Polari: A Bluffer’s Guide

Gaz Morris
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Did you know that there are more than 7000 languages in the world today? That’s not even including the many varied dialects and extinct, invented and missing languages – yet, according to the Google endangered languages project, roughly over half of these languages stand to become extinct in the next hundred years.

As a linguophile and partial polyglot, the thought of so many languages entices and excites me slightly, much to my eternal social embarrassment. Still, there I was, having a poke about on the map that displays the endangered languages of the world (including the Ayapaneco language in Mexico, where the last two speakers have fallen out and refuse to speak to one another) and my eyes were inevitably drawn to the UK to see if anything was listed. Amongst Scottish, Irish Gaelic, Cornish, Djernesiais (Guernsey-ese, if you will) and Jèrrais (Jersey-ish) is listed Polari. Polari (for those that aren’t already aware) was the language used as means of clandestine conversation amongst homosexuals to avoid being sussed out at a time when homosexuality was illegal (it was also used in theatres, fish markets and circuses, though for slightly different means). Therefore, in order to disguise their communiqués, gays of the past would speak a separate lingo to keep their business their own.

I don’t know if it’s fair to call Polari a language so much as an advanced dialect – indeed, Wikipedia classifies it as a ‘cant’ (no sniggering at the back, please) or ‘cryptolect’ rather than a language per se. I’d be tempted to agree with this classification, not least because I’m far from an expert in the subject, but also because the grammar and majority of vocabulary in Polari is the same as in standard English. (Linguophobes rejoice: Polari has no extra conjugations or declensions to learn and gerunds are kept to a bare minimum.) It is therefore very easy to pick up whilst retaining its exclusivity in comprehension, and yet fewer and fewer people can speak it with every passing year. Admittedly, we in the UK no longer live in a society where it is necessary to hide one’s sexuality for fear of social or legal reprisal and, in the interests of bipartisan openness, I don’t feel it productive to create a system of ‘us’ and ‘them’. However, I also find the notion of leaving so vital a piece of sub-culture to die abhorrent – if for no other reason than because I love languages (yes, and dialects) so much.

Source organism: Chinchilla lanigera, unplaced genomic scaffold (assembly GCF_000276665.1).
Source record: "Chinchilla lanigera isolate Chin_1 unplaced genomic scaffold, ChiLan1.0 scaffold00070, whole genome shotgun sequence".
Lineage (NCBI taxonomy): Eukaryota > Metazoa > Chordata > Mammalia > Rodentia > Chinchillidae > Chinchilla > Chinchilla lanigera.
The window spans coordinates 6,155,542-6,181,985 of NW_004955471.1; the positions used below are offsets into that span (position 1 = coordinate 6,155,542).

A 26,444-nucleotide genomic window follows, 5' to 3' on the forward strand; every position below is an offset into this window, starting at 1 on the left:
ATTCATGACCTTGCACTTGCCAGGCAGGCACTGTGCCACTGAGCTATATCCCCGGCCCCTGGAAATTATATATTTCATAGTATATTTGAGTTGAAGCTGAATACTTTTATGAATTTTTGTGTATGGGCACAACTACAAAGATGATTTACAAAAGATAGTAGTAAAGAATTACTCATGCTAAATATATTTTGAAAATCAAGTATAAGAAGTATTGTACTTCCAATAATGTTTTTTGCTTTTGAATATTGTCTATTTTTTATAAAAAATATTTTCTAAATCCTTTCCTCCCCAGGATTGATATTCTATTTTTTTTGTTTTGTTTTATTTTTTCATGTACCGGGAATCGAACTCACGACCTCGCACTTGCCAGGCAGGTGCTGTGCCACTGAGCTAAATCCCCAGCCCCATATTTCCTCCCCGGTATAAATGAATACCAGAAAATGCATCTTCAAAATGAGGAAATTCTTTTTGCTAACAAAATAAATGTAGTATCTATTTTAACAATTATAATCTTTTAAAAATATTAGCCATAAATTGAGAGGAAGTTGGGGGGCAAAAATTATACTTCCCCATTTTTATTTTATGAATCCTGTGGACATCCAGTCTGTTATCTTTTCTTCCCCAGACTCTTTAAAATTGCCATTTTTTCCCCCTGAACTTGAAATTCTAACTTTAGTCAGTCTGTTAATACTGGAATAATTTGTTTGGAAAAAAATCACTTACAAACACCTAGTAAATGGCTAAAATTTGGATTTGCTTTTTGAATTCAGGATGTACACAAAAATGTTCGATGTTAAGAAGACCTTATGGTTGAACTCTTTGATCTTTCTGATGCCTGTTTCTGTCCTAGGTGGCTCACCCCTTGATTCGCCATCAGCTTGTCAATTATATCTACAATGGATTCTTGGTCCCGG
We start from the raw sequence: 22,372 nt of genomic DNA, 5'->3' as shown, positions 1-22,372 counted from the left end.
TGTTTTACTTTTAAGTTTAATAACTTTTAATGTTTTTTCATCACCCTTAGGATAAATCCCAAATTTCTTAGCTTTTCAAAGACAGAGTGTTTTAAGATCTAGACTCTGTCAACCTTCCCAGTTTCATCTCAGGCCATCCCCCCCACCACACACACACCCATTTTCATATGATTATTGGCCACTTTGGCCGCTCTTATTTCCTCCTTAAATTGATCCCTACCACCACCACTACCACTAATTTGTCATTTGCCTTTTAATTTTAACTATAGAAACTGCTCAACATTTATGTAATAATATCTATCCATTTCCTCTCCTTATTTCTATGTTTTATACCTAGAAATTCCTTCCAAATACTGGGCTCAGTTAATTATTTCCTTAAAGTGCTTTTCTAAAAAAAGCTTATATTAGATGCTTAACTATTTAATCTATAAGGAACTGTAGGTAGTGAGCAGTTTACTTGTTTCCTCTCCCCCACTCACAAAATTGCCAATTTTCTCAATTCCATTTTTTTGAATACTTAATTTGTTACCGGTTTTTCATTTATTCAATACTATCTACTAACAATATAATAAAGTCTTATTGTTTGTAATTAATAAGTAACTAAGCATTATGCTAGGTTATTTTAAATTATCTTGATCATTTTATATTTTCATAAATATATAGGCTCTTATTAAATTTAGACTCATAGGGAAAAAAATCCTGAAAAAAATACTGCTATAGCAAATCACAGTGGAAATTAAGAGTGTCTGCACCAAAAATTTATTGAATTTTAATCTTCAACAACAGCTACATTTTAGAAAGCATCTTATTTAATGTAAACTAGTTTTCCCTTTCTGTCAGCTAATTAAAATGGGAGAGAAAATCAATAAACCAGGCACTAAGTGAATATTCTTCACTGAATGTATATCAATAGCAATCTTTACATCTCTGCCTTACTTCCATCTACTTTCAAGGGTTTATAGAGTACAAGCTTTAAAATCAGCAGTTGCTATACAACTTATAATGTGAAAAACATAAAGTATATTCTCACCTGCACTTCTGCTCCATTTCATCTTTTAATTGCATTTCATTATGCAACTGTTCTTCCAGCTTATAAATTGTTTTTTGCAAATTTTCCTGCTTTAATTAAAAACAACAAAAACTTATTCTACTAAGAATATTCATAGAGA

In any case, several Polari words have seeped into the English language over time and I now consider it my delight and privilege to introduce you to them. The odds are that you’ll recognise some or all of them, so widespread are they in their usage. In which cases, I’ve tried to add an extra bit of information in the word’s etymology. The ‘translation’ or context (where necessary) is provided in parentheses after the word:

Bitch (passive gay man/’bottom’): Says it all, really.

Camp (effeminate): Possibly from Italian campare (lit: ‘to make stand out’), referring to the situation of secretly denoting one’s sexual preference.

Cottaging: No translation necessary. The term apparently derives from the appearance of old public lavatories, which stood alone in parks and public places and had twee tiled roofs.

Drag (clothes): In speaking of someone in drag, we utilise the Polari word for clothes (especially women’s clothes).

Fruit (queen): Polari term for a queen.

Khazi/Carsey (toilet): Probably picked up from cockney rhyming slang or military parlance. Apparently from the Zulu word ‘M’khazi’ (latrine). Essential travel language, right there.

Mince (as a verb): I can’t work this one out, though it was presumably a way of advertising oneself non-verbally.

Naff (awful, dull/heterosexual): ‘naff’ could be used either to describe something, or else to indicate a heterosexual man.

Ogle (to look): Now an accepted term for having a good, hard look at someone/something, though probably originating from Low German oegen, ‘eyes’ (like modern German augen).

Vada (to see): Last but by no means least – the word that (probably [Ed: definitely!]) spawned a certain online magazine. Vada differs from Ogle in the sense of saying ‘Bona to vada you’ (nice to see you). Probably from Italian guardare – to look at.

I admit that it’s unlikely that you’d be able to understand much of Polari with the mish-mash of vocab above, though I’d like to bet that you’ve used one or more of these pieces of vocabulary in the very recent past as part of everyday speech. So, next time you describe something as naff, or ogle a fruit, I invite you to join me in giving a perfunctory head-nod to Polari and all of its wonderful words.

About Gaz Morris

Based in and around Manchester, Gaz has studied a BA and MA in various types of history at the University of Manchester. When not embracing his love for all things historical, Gaz can be found indulging his other interests of cooking, travelling and languages to whatever degree his current bank balance permits.

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